co-writing

On Co-Writing

artist, creativity, music, songwriting

Last weekend, I was walking around Treptower Park with a musician friend, and he was talking about a song he had co-written with someone else. He seemed under the impression that co-writing is a bit of a cop-out, like something you do when you can’t write a song by yourself. Maybe that was partly the reason why he later rewrote the lyrics to the song that was originally at least somewhat of a collaborative effort (it turned out to be a damn good song nonetheless).

I’ve definitely met other musicians who share this opinion – for whom writing is a strictly personal business and whose songs seem too private to share with anyone else. And I get it. My songs are personal, I spill my whole life onto the page in vivid detail. But that doesn’t mean I don’t occasionally enjoy letting others into my writing process. I think that some of the best songs I’ve written have been written with other people, and I don’t believe it makes me any less of a good songwriter. Quite the opposite.

I’ve written with both good and bad songwriters, and I’ve always come out of the session a better version of myself. You learn to communicate your ideas and be vulnerable, you see new songwriting techniques or guitar riffs, you get to work with someone in a profession that can feel extremely self-involved, you learn to be more efficient. On top of that, you might come up with a great song. If this all sounds good, here are some tips on co-writing that will hopefully kick your ass into gear enough to want to try it:


1. Choose a co-writer wisely.


If you’re at a songwriting workshop, you probably won’t even get to choose who to write with. But on average, you have three options when choosing someone to write with. You can choose someone you know well and click with, someone you respect but don’t really know, or someone you want to write with purely because it might open some doors. Some people are overly focused on the aspect of networking and end up writing with people they dislike just to get more followers or to break into a new part of the industry. If that’s what you want – fine, but be honest with yourself about your intentions. For first co-writes, it’s better to go with someone you know and trust.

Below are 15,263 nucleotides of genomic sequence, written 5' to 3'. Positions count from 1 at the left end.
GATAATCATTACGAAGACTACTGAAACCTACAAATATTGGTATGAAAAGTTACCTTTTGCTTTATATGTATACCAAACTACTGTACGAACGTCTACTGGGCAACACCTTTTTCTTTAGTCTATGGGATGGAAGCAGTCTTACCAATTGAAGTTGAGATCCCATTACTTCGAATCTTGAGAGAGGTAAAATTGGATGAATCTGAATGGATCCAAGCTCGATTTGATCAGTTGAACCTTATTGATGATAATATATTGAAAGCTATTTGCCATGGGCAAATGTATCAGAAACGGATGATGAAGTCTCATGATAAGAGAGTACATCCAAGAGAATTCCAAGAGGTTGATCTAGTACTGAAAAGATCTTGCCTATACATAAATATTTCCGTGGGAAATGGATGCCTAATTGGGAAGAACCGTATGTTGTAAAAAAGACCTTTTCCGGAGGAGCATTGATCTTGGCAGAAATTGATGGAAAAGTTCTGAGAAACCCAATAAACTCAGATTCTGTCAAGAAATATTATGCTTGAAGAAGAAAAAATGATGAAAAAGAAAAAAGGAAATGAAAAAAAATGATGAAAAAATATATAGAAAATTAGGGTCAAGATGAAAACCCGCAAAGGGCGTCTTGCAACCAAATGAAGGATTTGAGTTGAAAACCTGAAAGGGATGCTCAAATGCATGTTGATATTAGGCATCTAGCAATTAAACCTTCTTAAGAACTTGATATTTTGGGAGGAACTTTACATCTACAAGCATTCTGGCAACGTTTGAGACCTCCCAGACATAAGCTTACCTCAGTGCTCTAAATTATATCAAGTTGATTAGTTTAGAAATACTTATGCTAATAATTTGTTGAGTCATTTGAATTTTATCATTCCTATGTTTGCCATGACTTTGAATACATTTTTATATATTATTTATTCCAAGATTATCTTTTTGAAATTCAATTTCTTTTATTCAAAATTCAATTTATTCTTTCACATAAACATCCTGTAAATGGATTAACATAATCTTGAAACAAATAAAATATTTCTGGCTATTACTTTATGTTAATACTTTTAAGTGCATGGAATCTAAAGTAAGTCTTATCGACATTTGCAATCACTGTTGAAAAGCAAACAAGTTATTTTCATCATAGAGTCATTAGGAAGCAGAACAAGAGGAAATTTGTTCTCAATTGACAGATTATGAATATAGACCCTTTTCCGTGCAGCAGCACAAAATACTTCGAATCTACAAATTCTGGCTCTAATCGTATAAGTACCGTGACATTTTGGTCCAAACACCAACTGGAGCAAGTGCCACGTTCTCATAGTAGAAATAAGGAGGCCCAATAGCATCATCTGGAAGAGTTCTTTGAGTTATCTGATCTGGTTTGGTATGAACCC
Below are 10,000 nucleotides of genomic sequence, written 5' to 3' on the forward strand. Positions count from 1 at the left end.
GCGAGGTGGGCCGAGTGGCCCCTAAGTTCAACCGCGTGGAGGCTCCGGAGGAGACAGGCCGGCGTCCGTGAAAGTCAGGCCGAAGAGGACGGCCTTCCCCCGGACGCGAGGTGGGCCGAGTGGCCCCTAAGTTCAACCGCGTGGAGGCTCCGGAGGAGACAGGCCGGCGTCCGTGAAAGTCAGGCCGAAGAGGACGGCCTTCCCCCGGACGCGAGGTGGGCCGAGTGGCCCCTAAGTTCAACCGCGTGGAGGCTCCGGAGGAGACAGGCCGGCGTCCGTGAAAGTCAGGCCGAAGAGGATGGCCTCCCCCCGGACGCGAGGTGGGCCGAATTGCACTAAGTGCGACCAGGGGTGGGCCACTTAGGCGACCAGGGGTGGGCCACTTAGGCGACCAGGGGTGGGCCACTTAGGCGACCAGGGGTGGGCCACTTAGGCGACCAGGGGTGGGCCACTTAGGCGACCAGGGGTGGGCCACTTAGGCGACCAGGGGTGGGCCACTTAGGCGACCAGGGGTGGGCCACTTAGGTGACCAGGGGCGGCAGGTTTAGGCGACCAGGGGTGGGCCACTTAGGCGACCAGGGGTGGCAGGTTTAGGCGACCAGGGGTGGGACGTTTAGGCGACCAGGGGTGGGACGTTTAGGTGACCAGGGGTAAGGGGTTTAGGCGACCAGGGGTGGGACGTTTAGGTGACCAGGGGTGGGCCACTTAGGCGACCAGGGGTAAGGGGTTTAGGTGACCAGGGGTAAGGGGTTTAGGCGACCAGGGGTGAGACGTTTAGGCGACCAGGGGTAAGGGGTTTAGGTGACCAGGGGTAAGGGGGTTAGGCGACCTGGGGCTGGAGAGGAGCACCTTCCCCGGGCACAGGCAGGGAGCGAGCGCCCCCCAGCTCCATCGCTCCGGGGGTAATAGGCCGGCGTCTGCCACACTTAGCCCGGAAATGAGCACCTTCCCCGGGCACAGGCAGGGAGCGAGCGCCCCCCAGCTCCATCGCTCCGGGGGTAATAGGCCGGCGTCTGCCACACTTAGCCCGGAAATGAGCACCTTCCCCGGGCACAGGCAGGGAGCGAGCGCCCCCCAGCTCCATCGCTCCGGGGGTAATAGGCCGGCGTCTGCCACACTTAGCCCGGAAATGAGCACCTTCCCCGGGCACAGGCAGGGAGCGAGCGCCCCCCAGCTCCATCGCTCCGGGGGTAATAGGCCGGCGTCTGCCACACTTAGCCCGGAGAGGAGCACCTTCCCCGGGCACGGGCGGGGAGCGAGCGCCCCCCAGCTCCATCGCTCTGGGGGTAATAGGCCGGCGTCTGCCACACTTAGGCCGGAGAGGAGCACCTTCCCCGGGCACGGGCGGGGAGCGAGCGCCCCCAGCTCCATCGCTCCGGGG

2. Don’t plunge into the writing session straight away.


Even if you’re writing with someone you know well, writing a song together can feel a little awkward at first. Don’t rush it. Make sure that when you schedule a writing session, you cut out at least three hours for it, so you can spend the first one faffing about, catching up on news, and talking shit. There’s a big chance a songwriting idea will flow out of that conversation naturally, propelling you into writing your song. Give each other time. Give your ideas space to breathe.


3. Come in with some ready ideas.


If this is your first co-writing session, you’ll probably be nervous as all hell. That’s okay and it will get better, but the best way to handle it, for now, is to come prepared. Coming in with a fully formed song defeats the purpose of a co-writing session, but it will help you to have something written down. Think lyric ideas, a chord progression, writing prompts on specific topics you want to write about (don’t say you want to write a love song, but saying you want to write about how your ex loved his boat more than you would be a good starting point). Have a quick brainstorm before the writing session.